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and Balkan Europe
Università di Bologna  
Wednesday June 29, 2022
Testata per la stampa

Post-Yugoslav Romani minorities in Europe

MIREES' Open Lecture

written by BA Caterina Palmarini
MIREES’ student, University of Bologna, Forlì-Campus

Julija Sardelić, the Max Weber Post doctoral Fellow at the European University Institute, Florence, held a MIREES Open lecture on the position of Romani minorities as marginalized citizens in the context of post-Yugoslav states, on 12th December, 2014.

Dr. Sardelić, a sociologist dealing with citizenship, EU integration, migration, minority policies and statelessness claims that the position of Romani minorities worsened after the collapse of the socialist system. Moreover, the beginning of the EU integration of ex-socialist states did not correspond to an improvement concerning a potential citizenship within the EU for the Romani. While the position of Romani minorities in Central East European or other South Eastern European countries has been widely studied, their situation in the post-Yugoslav states has not been subject to research, thus making Sardelić’s aim that of establishing how the post-Yugoslav citizenship regimes transformation affected Romani access to citizenship.

During the communist regimes in Central and South Eastern Europe, Romani minorities were treated in an uneven manner from state to state. However, as Sardelić explained, Romas were subject to an “assimilationist policy”, being considered a deviant social group, in Central Eastern Europe, while in Yugoslavia the general pattern for dealing with them was of ethnic integration. In the first case, Romani were basically pushed towards rejecting their own identity in order to assimilate with the majority of the country, while in the latter case they were given more space, even in public life. Indeed, they even had their representatives in the League of Communists of Yugoslavia. Although this was the general pattern in Yugoslavia, there were differences even within the federation. For instance, while in Macedonia the Romani language was integrated into the educational system, in Slovenia Romani children were placed in schools for children with special needs. Furthermore, while the constitutions of the Socialist Republics of Serbia and Macedonia, and of the Socialist autonomous provinces of Kosovo and Vojvodina included a group of cultural rights, in the constitution of the Socialist Republics of Slovenia and Croatia there were just general anti-discrimination provisions concerning ethnic groups. What was however a reality, back in the Yugoslav times as well, is that Romani minorities were always in-betweeners due to a lack of clear definition of their status.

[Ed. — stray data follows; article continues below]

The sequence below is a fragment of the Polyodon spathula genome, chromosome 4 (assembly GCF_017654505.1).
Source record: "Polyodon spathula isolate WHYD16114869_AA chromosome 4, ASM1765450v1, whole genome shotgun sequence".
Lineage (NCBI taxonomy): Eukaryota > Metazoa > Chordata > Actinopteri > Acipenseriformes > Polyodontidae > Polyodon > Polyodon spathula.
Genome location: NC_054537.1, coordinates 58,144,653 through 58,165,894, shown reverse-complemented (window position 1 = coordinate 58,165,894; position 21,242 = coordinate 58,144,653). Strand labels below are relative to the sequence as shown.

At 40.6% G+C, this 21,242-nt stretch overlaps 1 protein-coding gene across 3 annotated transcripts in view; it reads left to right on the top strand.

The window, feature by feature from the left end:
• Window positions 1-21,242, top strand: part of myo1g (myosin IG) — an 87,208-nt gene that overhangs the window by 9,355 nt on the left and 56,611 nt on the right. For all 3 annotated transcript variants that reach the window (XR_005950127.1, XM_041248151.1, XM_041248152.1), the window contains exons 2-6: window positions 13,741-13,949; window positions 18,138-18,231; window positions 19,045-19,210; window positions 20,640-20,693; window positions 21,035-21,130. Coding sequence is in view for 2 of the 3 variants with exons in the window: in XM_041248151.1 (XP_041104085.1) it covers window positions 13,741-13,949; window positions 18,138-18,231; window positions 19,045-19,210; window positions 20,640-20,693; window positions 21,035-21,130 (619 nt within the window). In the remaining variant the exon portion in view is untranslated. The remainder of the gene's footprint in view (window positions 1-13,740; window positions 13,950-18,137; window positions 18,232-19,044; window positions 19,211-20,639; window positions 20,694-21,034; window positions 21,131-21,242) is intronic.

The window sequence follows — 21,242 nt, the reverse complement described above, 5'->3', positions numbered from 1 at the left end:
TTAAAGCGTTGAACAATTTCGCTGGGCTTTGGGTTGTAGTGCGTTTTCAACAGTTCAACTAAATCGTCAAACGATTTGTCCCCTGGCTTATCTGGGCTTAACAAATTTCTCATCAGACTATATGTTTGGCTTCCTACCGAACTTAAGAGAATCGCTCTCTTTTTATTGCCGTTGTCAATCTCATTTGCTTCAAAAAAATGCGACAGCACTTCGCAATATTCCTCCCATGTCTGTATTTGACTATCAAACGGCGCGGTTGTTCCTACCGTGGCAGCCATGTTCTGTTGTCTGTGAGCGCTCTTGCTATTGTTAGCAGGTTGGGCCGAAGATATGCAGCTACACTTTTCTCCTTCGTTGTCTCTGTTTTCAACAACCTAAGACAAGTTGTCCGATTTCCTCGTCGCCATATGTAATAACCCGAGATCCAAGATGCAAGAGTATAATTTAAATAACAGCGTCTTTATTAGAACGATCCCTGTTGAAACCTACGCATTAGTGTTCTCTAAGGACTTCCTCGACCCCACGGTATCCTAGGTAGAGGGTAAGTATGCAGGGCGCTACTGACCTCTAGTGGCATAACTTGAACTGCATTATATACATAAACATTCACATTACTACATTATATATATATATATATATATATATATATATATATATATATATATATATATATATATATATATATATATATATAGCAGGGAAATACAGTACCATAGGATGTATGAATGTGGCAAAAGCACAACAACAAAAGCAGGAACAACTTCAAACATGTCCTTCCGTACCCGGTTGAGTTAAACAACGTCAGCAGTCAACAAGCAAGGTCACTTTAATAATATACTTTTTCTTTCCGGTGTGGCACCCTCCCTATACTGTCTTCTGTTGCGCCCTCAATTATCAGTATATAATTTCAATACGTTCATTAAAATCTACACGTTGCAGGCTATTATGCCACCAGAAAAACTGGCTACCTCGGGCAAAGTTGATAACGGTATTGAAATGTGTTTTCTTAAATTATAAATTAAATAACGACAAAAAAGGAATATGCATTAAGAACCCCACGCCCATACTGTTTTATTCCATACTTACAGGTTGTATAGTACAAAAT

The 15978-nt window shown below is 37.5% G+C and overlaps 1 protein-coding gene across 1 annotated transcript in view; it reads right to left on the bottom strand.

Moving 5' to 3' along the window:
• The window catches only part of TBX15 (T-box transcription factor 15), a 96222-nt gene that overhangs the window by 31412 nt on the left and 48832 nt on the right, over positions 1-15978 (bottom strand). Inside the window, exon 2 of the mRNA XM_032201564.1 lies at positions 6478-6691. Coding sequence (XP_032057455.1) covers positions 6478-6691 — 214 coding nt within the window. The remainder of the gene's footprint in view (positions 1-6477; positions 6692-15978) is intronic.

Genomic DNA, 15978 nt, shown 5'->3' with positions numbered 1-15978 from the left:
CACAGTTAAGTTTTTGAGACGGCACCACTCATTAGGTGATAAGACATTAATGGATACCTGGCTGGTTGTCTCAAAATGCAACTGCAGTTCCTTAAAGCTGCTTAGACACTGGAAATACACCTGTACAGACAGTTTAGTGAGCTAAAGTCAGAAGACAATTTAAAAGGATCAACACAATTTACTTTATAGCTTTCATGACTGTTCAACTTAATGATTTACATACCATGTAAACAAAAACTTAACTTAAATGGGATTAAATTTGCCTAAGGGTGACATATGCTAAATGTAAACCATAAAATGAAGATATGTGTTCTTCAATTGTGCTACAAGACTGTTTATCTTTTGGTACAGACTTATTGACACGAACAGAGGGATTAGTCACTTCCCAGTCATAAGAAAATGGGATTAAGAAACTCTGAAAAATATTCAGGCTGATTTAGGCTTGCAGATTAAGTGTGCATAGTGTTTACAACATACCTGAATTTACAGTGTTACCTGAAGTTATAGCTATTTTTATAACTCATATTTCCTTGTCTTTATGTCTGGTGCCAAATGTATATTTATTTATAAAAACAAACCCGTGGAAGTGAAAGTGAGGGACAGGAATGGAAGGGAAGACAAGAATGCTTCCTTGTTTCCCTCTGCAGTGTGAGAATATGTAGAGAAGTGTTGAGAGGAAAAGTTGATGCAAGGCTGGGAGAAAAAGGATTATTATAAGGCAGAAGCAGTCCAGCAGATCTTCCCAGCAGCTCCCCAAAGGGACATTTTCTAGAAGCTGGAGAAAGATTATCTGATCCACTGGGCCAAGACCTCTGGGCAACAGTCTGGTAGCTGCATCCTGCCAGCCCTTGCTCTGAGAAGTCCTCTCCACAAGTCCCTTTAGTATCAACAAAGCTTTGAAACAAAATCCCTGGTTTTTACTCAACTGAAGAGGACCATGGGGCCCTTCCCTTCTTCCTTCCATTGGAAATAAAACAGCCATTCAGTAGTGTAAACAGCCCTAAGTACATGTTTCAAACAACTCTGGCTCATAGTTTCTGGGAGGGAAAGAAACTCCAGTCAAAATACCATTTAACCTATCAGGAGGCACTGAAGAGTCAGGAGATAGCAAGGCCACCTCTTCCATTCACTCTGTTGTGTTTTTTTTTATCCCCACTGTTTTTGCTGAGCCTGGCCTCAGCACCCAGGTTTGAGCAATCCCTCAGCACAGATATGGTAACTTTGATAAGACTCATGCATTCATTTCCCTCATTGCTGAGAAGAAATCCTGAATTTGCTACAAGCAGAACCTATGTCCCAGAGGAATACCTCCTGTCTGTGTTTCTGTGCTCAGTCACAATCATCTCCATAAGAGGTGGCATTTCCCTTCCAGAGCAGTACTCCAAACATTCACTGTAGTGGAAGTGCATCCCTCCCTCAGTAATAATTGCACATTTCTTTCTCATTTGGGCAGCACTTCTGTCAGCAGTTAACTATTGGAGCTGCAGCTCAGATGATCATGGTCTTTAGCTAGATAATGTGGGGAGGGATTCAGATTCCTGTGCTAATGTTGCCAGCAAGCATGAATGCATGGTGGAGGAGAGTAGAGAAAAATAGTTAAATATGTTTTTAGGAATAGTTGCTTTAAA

With the disintegration of Yugoslavia, many Romani groups had to migrate within the country, which of course affected their status. So, the Yugoslav wars had a negative impact on them, because their movements put them in the uncomfortable positions of internally displaced people or of refugees, and affected their right to citizenship since they had to deal with the new citizenship regimes. Sardelić talked about epistemic violence, which does not include physical violence, but means that the Romani had to deal with ethnic and socio-economic engineering in the context of the attribution of citizenship.
One of the most difficult situation for Romani minorities was that of Croatia, where they had to prove their proficiency in Croatian language and Latin script. This measure was taken especially to challenge the Serbian minority in Croatia, however it also had a negative impact on the Romani, since many were illiterate. Another issue was the economic one: due to not being able to pay fee and taxes for the acquiring of citizenship, they were often automatically excluded from it.
Post-Yugoslav states had different practices of recognition of Romani minorities (Ashkali and Egyptians minorities have to be taken into account when talking about Kosovo). The general pattern was that Romani found themselves being in-between as far as their status is concerned. Moreover, not only the collapse and the wars of Yugoslavia impacted them negatively, but to a certain extent, the presence of the European Union did not improve their condition and access to citizenship either. Indeed, as Sardelić underlined, the Schengen visa-free regime, which made it possible, for example, for citizens of Serbia and Macedonia to travel visa-free to Europe, led to an increase in number of Romani asylum-seekers in the European Union. This pushed certain European countries to ask for implementation of restrictions from the countries of origin of those flows, having a negative impact on the freedom of movement of Romani.

At present, the Romani minorities seem to be excluded from improvements in the field of citizenship in South East Europe, often living in a condition of statelessness in their own place of residence. This situation is legitimately linked by Sardelić to their status as subaltern: they cannot give full expression to their needs despite also having their own political elites. Sardelić, in her outstanding presentation, let us understand that the issues faced by Romani are not only linked to identity and feelings of belonging, but are, to an important extent, due to citizenship engineering. All those reflections made me really appreciate this field of enquiry, because the Romani are very often stigmatized and are victims of strong prejudices which prevent further understanding and communication with them as a group within the European Union and my country, Italy, too. Thus, hearing from an expert in the field was a chance to get to know Romani issues from a detailed and relevant point of view.


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